“Farewell My Little Viking, Part 1” S2 / E10
- A- Community Grade
“Farewell My Little Viking Part One” (season 2, episode 10; originally aired 11/13/1994)
First off, let me just say that it’s been incredibly, super gratifying to have been party to all this “Pete And Pete is the best” hubbub on the Internet the past few days since we announced the 2/24 reunion show in New York. It’s something I’ve been working on with the cast and crew for a long time now, and, while I don’t in any way want to speak for them—and they’re so, so, so much more important in this than I am and I’m so, so, so grateful to even be involved—I think I speak for all parties involved when I say that we’re going to try and make “An evening with The Adventures Of Pete And Pete” a night to remember. That is, if you don’t drink too many boozy orange lazarus slushies and pass out mid-panel. But I digress.
This week marks the beginning of the show’s most epic arc, a tear-jerking two-parter called “Farewell My Little Viking.” I’ve honestly been dreading writing this up since these reviews started for a couple reasons. One is that I usually watch these episodes at work and I’m not all that into crying at my desk. Another, more profound reason is that these episodes are really, really good. They do drama that kids can handle, but in this way that’s simultaneously light and dark at the same time. In some ways, episodes of Friday Night Lights reminded me of “Farewell My Little Viking,” which is relatively random, but there’s a way that both shows exhibit their heart and goodness that just makes sense together. Plus, at the end of this two-parter (spoiler alert!) something terrible and sad happens, but it happens in this way that you know is right. You know things have to happen that way. It’s how the world wants it to be, and it’s amazing that four writers— Will McRobb, Joe Stillman, Sam Johnson, Chris Marcil—could really harness something that real.
Before this review gets too sappy, though, here’s what happens this episode: Two super villains, Paper Cut and John McFlemp, work—separately, but equally effectively—to eliminate Artie The Strongest Man In The World from Wellsville; Paper Cut because Little Pete dares challenge his authority and McFlemp ostensibly because adults fear what they can’t control. Super villains are super because they not only seek to destroy the superhero but the legend he left behind as well.
Under the guise of the International Adult Conspiracy, aluminum siding salesman McFlemp ropes Don Wrigley into helping drive a wedge between Little Pete and Artie. Don, even with his gutters spotlessly cleaned by Artie, goes along, albeit sluggishly, after McFlemp convinces him that a little boy’s super hero should always be his father, not some random guy he likes take shortcuts in a land canoe with. At the same time, Paper Cut is paper cutting his way into Little Pete’s psyche, saying it’s a shame that he can’t fight his own battles, that he needs some older dude to help him, and that he’ll beat him in Rock, Paper, Scissors sooner or later.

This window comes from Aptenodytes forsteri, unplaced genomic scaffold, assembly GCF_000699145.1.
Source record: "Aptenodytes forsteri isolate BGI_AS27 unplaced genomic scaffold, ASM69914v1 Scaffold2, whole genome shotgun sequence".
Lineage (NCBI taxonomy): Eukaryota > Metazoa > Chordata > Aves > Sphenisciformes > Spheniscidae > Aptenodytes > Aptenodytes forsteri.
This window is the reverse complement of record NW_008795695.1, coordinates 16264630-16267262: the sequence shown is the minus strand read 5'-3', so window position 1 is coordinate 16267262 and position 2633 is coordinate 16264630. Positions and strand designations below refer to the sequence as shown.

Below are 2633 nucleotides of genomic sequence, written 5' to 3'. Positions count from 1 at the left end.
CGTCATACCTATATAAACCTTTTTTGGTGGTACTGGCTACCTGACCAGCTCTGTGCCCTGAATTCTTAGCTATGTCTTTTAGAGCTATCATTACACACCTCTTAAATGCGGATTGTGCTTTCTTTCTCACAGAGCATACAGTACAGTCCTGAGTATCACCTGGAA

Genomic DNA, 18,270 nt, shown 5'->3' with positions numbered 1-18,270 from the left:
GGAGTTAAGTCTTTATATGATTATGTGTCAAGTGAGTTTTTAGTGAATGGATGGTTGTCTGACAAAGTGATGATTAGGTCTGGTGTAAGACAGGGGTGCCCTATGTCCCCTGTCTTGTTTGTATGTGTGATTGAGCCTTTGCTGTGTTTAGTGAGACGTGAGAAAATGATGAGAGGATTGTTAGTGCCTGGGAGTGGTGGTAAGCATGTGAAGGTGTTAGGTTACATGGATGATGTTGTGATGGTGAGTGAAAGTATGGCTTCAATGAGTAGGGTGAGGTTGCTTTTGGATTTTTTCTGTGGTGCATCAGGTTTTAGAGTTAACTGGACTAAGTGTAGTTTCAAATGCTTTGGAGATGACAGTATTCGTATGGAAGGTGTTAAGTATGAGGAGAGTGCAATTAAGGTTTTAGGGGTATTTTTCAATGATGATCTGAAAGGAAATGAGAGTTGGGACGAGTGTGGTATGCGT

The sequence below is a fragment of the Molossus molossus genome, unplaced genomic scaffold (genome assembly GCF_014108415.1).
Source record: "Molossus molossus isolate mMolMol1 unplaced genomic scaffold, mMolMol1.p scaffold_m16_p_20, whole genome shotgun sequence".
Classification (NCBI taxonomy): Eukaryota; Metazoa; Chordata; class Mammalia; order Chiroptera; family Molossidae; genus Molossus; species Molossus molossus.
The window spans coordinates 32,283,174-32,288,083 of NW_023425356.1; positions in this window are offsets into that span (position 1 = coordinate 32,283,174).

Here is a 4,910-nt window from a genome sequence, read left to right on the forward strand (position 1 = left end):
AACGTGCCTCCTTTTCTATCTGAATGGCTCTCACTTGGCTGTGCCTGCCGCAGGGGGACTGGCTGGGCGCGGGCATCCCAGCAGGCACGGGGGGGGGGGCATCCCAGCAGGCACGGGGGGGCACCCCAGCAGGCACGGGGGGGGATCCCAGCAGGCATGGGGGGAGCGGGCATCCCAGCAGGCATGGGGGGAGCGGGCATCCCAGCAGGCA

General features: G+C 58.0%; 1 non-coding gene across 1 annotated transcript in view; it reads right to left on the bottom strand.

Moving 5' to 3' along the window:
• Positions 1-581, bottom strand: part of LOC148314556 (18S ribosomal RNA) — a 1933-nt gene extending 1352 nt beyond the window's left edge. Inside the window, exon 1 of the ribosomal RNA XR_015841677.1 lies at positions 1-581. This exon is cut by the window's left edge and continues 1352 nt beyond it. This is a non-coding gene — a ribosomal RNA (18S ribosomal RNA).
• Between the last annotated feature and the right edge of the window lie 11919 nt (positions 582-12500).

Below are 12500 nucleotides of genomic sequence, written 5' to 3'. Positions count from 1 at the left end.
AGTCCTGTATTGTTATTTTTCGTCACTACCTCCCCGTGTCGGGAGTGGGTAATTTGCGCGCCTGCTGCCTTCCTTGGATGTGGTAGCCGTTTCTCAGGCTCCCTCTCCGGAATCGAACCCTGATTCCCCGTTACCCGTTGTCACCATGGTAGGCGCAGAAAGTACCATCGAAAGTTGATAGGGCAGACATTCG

After a Big Pete and Ellen sponsored campaign to re-introduce Artie to the town fails, Don goes in for the kill. He corners a head tetherball playing Artie at home, near his port-a-john, and convinces him that Little Pete wants him to leave town but he couldn’t bear to tell his friend himself. Artie buys it—No! Artie! No!—and bails on Wellsville, though not before Pete can make a valiant effort to keep him around. The episode ends there, but as Big Pete says, “It was only the beginning.”
It’s a heartbreaker, for sure. It’s “The Gift Of The Magi” crushing. These star-crossed friends both want each other around, but they just can’t say it. Their mistakes are going to put big, empty holes in their lives forever. Of course, there’s always next week’s episode to find out what happens, but in the meantime, all us blowholes will just have to sit at home in our Kreb brand land canoes, bite our own scabs, and dream of simpler, stronger times back when things were pipe.
- Paper Cut’s origami stylings are always impressive. Then again, he was, “born in the back of a copy shop. He had no one to play with so he played with paper. He cut himself so many times he did some kind of origami number on his brain.”
- This episode contains two of the very best Artie-isms: “Be gone with you, Pulpy, before I fold you into some kind of brochure” and “19 o’clock and all… is pipe.” He also re-heats a moistened towlette by putting it under his armpit to “heat it on high,” before declaring it “hot as a Mexico toad.”
- I’m sure there’s a backstory to how these episodes came about. I think I remember hearing that Toby Huss was leaving New York for LA, and thus was leaving the show. If only there was some way to confirm that.
- Nona’s dad is mad because Artie dared his daughter to go two days saying only the word “boing.”
- One of Artie’s shortcuts has a moving walkway.
- I don’t know that “Viking” was used before this episode to describe Little Pete or his relationship with Artie, but it really does seem so right. When Don hears Pete through the gutters telling his mom, “I just want to be my own Viking,” it doesn’t seem forced at all.